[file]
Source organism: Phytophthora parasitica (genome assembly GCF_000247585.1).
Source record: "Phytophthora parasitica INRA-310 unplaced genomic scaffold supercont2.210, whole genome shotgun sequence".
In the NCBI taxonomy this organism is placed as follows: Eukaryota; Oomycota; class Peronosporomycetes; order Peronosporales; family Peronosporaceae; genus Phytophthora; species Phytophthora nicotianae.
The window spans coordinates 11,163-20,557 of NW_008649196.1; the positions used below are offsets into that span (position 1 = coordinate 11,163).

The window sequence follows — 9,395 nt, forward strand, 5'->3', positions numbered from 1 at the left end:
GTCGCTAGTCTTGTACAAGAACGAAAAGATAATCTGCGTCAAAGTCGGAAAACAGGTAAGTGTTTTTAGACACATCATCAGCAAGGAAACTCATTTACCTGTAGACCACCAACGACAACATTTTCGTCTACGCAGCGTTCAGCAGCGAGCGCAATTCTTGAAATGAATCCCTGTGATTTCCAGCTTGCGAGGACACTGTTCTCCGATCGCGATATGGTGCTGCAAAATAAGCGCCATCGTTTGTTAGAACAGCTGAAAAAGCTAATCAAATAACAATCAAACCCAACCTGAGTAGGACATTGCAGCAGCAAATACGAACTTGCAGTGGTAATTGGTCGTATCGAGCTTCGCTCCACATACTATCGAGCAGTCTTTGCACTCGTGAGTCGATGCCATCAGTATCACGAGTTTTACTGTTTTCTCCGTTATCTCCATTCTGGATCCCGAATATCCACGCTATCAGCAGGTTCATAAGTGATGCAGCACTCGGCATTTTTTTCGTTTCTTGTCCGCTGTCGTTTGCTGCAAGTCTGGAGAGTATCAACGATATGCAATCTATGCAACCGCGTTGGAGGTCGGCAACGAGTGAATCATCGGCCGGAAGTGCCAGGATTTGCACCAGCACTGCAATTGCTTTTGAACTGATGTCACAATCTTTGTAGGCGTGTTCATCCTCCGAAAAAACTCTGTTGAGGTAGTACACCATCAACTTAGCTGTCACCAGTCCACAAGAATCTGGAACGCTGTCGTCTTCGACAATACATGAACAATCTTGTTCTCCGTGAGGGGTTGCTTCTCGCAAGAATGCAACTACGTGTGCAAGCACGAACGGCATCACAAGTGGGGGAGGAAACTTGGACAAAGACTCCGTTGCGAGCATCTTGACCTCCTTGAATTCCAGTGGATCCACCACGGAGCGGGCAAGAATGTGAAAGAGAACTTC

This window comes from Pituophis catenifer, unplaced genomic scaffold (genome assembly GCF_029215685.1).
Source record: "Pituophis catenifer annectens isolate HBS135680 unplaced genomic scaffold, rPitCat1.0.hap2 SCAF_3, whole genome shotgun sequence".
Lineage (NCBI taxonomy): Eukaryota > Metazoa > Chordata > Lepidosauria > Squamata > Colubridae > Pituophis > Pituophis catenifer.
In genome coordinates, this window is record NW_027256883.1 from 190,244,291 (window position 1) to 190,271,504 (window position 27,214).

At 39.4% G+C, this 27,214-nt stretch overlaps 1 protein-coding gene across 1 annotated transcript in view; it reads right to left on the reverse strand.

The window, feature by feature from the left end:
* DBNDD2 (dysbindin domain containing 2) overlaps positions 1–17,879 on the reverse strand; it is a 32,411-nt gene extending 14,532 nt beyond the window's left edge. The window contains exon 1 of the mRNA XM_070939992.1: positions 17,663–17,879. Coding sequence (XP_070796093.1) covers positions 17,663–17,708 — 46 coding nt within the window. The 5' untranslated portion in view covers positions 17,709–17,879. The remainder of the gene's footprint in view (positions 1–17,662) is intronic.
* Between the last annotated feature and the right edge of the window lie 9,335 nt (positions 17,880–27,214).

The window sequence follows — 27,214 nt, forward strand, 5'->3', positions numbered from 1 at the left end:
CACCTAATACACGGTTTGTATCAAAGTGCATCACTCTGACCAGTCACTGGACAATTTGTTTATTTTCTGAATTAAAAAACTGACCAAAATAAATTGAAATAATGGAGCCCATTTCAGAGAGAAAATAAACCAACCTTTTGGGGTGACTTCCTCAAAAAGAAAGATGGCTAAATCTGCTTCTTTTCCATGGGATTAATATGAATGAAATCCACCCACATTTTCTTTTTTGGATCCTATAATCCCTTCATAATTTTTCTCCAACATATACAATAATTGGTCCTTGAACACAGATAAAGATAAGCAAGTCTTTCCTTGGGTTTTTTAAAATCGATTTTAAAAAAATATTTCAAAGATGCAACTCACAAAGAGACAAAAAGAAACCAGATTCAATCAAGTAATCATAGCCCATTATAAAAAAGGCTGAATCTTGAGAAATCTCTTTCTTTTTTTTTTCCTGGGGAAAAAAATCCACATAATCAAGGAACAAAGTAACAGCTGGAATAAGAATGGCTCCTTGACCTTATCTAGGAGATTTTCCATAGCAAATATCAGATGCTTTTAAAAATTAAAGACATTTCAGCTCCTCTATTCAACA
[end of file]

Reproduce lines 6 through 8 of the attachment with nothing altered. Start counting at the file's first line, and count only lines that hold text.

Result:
GTCGCTAGTCTTGTACAAGAACGAAAAGATAATCTGCGTCAAAGTCGGAAAACAGGTAAGTGTTTTTAGACACATCATCAGCAAGGAAACTCATTTACCTGTAGACCACCAACGACAACATTTTCGTCTACGCAGCGTTCAGCAGCGAGCGCAATTCTTGAAATGAATCCCTGTGATTTCCAGCTTGCGAGGACACTGTTCTCCGATCGCGATATGGTGCTGCAAAATAAGCGCCATCGTTTGTTAGAACAGCTGAAAAAGCTAATCAAATAACAATCAAACCCAACCTGAGTAGGACATTGCAGCAGCAAATACGAACTTGCAGTGGTAATTGGTCGTATCGAGCTTCGCTCCACATACTATCGAGCAGTCTTTGCACTCGTGAGTCGATGCCATCAGTATCACGAGTTTTACTGTTTTCTCCGTTATCTCCATTCTGGATCCCGAATATCCACGCTATCAGCAGGTTCATAAGTGATGCAGCACTCGGCATTTTTTTCGTTTCTTGTCCGCTGTCGTTTGCTGCAAGTCTGGAGAGTATCAACGATATGCAATCTATGCAACCGCGTTGGAGGTCGGCAACGAGTGAATCATCGGCCGGAAGTGCCAGGATTTGCACCAGCACTGCAATTGCTTTTGAACTGATGTCACAATCTTTGTAGGCGTGTTCATCCTCCGAAAAAACTCTGTTGAGGTAGTACACCATCAACTTAGCTGTCACCAGTCCACAAGAATCTGGAACGCTGTCGTCTTCGACAATACATGAACAATCTTGTTCTCCGTGAGGGGTTGCTTCTCGCAAGAATGCAACTACGTGTGCAAGCACGAACGGCATCACAAGTGGGGGAGGAAACTTGGACAAAGACTCCGTTGCGAGCATCTTGACCTCCTTGAATTCCAGTGGATCCACCACGGAGCGGGCAAGAATGTGAAAGAGAACTTC

This window comes from Pituophis catenifer, unplaced genomic scaffold (genome assembly GCF_029215685.1).
Source record: "Pituophis catenifer annectens isolate HBS135680 unplaced genomic scaffold, rPitCat1.0.hap2 SCAF_3, whole genome shotgun sequence".